George Washington, Worthy of Praise?


Today is Presidents’ Day in the U.S., a day in which we primarily celebrate our first president, George Washington. After reading the article “George Washington’s Tear Jerker” in The New York Times, one might ask, was Washington really the great leader he has been made out to be?  I asked myself that question during the summer of 2002 and began a journey to unpack truth from myth.  I went as far as contacting and speaking with Edward Lengel, the foremost historian on Washington’s generalship.  After doing my own research I wrote the following which became one of the chapters on 20 leaders in Fired Up or Burned Out.

First in Their Hearts

Richard Neustadt, Presidential Scholar at Harvard University, observed the following about George Washington: “It wasn’t his generalship that made him stand out . . . It was the way he attended to and stuck by his men. His soldiers knew that he respected and cared for them, and that he would share their severe hardships.”

To Achieve Excellence

Michael Lee Stallard and Jason Pankau

K. Anders Ericsson and his colleagues famously concluded that 10,000 hours of deliberate practice are required to achieve excellence and expert status.  Malcolm Gladwell popularized Ericsson’s 10,000 hour rule in his book Outliers.  What many forget is that Ericsson’s research also concluded the experts benefitted from coaching and mentoring by people who told them the truth, even when it was painful to hear.

The point here is that no one becomes great at anything without coaching and mentoring.  Do you have coaches and mentors in your life who help you learn, grow and develop into the person you want to become?  Do you want to be better at exercising and eating healthy?  Why not ask someone you know who is good in those areas to mentor you.    Do you want to be a better listener?  Ask a good listener you know to give you suggestions about how to improve.  Want to be a better parent and spouse?  Ask your children and spouse how you can improve.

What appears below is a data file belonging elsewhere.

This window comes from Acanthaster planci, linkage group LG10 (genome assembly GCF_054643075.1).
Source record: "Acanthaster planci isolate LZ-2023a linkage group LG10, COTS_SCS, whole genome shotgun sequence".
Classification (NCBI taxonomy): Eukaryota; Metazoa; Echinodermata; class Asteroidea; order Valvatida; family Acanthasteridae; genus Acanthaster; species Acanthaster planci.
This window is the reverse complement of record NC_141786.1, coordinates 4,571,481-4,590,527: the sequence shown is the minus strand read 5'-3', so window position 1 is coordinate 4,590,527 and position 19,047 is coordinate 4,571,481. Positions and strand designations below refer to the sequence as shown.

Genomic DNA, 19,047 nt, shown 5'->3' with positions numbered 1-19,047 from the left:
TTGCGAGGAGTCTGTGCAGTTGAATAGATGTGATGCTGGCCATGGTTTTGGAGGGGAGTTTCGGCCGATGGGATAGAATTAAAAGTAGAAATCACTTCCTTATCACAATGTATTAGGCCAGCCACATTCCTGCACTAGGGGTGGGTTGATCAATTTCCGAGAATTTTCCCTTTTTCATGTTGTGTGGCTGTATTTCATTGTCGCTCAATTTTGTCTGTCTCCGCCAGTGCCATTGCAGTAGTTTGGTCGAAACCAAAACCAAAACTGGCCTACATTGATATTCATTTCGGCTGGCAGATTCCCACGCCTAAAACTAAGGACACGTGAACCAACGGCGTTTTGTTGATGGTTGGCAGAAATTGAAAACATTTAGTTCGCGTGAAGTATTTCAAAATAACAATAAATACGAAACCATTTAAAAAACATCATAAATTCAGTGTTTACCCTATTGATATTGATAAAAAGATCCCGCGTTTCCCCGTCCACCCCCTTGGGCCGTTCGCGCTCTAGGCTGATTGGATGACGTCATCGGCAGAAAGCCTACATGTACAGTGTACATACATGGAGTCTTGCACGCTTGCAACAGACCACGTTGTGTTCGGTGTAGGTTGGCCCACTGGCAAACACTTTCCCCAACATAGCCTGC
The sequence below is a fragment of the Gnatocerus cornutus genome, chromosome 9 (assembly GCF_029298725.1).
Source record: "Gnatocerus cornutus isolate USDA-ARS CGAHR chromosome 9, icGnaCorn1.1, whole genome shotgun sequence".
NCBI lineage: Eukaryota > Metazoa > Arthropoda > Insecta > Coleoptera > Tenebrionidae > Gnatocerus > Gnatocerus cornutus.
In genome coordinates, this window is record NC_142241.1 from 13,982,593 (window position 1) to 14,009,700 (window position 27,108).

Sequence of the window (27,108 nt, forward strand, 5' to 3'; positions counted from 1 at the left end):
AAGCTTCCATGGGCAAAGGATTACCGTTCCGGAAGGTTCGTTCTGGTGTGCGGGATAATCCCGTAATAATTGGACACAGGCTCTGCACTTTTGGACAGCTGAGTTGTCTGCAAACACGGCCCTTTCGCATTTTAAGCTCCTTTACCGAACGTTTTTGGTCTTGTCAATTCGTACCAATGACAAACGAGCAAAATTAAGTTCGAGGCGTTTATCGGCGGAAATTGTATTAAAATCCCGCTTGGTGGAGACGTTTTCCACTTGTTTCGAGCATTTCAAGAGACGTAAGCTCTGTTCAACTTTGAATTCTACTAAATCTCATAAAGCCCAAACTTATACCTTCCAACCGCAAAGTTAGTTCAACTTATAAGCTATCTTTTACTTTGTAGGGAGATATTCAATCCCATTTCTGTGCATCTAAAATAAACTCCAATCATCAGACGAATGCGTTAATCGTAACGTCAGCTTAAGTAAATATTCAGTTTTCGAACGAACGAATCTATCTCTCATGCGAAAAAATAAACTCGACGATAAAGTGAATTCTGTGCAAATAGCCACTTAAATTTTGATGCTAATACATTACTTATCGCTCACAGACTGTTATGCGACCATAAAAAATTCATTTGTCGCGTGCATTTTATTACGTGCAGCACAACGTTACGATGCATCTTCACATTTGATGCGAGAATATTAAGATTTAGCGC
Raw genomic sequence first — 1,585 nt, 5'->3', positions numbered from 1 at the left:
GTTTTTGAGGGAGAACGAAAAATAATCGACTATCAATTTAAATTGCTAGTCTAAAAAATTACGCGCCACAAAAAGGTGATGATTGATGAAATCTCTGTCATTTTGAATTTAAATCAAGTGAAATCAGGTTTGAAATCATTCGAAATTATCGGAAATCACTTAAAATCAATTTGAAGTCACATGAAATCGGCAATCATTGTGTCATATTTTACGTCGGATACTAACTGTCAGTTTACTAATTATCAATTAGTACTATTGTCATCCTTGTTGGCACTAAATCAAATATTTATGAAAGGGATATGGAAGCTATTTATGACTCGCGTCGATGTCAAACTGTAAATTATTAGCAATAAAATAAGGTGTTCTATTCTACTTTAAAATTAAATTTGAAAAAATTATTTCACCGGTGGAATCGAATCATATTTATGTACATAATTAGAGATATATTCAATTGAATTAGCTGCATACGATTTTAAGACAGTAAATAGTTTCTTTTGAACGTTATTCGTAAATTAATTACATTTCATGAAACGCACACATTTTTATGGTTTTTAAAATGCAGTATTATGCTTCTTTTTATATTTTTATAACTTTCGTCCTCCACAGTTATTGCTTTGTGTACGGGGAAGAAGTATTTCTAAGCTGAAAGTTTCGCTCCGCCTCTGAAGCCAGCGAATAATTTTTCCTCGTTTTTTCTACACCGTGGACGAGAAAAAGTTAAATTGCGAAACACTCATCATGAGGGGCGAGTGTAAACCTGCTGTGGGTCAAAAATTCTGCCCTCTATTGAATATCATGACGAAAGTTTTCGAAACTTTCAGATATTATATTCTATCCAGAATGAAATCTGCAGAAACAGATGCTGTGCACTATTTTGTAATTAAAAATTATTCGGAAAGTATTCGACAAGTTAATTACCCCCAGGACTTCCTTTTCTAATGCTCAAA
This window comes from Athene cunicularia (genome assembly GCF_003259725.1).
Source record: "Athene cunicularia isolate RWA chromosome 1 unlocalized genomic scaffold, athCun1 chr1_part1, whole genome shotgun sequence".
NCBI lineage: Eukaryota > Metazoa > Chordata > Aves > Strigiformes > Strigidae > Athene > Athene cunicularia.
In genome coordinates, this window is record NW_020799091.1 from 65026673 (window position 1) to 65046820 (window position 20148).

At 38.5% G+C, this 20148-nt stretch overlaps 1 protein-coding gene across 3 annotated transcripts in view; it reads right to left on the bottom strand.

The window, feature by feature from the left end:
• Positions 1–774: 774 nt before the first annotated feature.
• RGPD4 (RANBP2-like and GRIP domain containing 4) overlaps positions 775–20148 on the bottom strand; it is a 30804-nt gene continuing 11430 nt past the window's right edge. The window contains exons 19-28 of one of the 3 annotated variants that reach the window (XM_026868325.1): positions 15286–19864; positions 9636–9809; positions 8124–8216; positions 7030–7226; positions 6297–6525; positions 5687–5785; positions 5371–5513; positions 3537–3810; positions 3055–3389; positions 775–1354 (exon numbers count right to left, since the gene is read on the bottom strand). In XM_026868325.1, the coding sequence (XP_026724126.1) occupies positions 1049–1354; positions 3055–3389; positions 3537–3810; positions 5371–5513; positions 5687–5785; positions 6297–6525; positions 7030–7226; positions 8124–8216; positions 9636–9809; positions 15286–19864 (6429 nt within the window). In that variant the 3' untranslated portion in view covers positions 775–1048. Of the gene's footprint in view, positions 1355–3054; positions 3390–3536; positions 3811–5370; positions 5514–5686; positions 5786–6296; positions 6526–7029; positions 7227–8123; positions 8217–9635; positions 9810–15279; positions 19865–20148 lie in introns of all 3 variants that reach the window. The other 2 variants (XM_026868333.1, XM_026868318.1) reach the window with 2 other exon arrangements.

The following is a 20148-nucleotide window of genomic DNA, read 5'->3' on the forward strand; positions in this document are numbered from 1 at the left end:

Michael Lee Stallard is president of E Pluribus Partners.  Jason Pankau is the president of Life Spring Network, a Christian ministry.  They write, speak and teach workshops on leadership and employee engagement. Michael and Jason are co-authors of the bestselling book Fired Up or Burned Out.

Coach Rex Ryan Connects with Jets


Check out this great article entitled “Channelling Churchill, Ryan Inspires His Team” on New York Jets’ football coach Rex Ryan  The article makes several important points that support the conclusion we came to from our research on leaders who produce sustainable superior performance.  Our research concluded that sustainable superior performance comes when leaders develop task excellence and relationship excellence.  Rex Ryan is doing this by connecting with his players on both emotional and rational levels. He connects rationally by communicating and leading his team to implement effective strategy and tactics.  This produces “task excellence.”  Ryan’s passion and authenticity helps him connect on an emotional level.  This helps produce “relationship excellence.” Ryan communicates simple, relevant and memorable themes with phrases such as “burn the boats” and “how dare you?” He tells memorable stories to illustrate his points.

The Jets are a decent team but not a great team, yet.  They just pulled off a big playoff win by defeating the Indianapolis Colts.  Given what I’m seeing, I expect the Jets are on the rise as Rex Ryan and team continue to develop a Connection Culture with Vision, Value and Voice.